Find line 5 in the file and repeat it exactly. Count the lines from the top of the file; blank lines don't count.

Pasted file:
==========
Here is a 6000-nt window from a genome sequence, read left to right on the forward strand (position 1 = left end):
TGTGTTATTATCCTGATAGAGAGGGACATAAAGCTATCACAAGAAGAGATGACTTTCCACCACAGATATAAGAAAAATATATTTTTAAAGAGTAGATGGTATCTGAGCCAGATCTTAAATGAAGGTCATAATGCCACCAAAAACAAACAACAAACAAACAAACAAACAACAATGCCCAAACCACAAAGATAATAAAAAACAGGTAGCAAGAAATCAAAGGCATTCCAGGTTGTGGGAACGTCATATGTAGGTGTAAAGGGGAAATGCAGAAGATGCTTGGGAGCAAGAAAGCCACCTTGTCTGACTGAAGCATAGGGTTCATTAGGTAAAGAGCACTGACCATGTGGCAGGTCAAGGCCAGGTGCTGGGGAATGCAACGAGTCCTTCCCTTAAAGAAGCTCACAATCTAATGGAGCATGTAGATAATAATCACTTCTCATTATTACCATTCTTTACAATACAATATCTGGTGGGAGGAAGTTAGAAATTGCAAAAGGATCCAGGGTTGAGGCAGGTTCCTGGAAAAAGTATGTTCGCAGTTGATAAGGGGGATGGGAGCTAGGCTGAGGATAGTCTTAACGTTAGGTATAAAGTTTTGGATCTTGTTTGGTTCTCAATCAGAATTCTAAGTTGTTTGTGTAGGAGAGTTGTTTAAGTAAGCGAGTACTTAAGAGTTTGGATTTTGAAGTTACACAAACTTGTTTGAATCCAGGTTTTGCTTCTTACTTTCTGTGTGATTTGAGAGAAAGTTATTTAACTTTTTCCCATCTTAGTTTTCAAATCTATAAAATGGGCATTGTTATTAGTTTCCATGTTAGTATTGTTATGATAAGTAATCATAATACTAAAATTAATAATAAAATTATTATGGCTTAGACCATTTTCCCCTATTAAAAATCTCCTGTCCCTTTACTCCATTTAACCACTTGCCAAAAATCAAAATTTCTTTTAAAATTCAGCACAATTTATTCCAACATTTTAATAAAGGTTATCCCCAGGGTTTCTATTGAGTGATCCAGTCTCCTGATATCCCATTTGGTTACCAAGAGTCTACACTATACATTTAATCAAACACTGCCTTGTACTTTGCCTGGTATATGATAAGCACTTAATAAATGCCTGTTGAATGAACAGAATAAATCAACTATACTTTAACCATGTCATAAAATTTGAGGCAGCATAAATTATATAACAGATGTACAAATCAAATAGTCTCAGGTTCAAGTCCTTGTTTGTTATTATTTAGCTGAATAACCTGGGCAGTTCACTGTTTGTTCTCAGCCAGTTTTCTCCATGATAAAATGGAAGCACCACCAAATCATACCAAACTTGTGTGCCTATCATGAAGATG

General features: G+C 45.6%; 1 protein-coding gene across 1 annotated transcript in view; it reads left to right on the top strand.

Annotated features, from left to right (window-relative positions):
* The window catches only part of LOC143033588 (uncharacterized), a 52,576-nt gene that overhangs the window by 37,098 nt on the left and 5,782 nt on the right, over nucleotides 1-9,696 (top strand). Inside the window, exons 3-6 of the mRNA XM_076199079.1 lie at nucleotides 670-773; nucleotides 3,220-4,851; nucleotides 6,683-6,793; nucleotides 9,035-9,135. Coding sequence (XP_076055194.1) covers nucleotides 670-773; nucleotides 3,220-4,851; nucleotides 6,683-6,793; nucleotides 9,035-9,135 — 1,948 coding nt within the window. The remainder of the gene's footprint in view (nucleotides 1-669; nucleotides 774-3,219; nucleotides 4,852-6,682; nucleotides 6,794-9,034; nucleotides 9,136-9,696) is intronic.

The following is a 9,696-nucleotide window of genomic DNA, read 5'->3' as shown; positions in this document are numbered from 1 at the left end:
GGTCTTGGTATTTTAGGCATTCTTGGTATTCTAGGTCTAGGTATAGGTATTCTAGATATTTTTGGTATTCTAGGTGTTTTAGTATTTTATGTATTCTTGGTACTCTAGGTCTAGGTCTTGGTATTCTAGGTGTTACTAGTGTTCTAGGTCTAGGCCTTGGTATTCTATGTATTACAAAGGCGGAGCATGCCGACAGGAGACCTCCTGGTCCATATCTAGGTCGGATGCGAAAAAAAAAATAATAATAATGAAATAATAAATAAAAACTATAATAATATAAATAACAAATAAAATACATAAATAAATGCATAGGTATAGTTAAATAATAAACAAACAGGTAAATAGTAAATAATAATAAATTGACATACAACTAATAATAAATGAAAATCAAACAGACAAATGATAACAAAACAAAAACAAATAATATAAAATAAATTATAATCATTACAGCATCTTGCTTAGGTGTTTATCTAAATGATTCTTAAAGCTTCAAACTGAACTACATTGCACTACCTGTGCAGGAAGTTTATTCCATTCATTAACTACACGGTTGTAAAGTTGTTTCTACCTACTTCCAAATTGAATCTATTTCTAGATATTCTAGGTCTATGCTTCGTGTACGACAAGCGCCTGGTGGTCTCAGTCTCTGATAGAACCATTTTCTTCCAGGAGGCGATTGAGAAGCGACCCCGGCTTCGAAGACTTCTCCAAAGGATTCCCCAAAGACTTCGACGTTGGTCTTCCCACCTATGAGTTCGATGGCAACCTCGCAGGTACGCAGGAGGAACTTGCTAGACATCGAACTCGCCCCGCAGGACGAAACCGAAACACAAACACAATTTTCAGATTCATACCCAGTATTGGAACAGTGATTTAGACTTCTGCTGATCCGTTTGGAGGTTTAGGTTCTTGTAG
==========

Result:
* The window catches only part of LOC143033588 (uncharacterized), a 52,576-nt gene that overhangs the window by 37,098 nt on the left and 5,782 nt on the right, over nucleotides 1-9,696 (top strand). Inside the window, exons 3-6 of the mRNA XM_076199079.1 lie at nucleotides 670-773; nucleotides 3,220-4,851; nucleotides 6,683-6,793; nucleotides 9,035-9,135. Coding sequence (XP_076055194.1) covers nucleotides 670-773; nucleotides 3,220-4,851; nucleotides 6,683-6,793; nucleotides 9,035-9,135 — 1,948 coding nt within the window. The remainder of the gene's footprint in view (nucleotides 1-669; nucleotides 774-3,219; nucleotides 4,852-6,682; nucleotides 6,794-9,034; nucleotides 9,136-9,696) is intronic.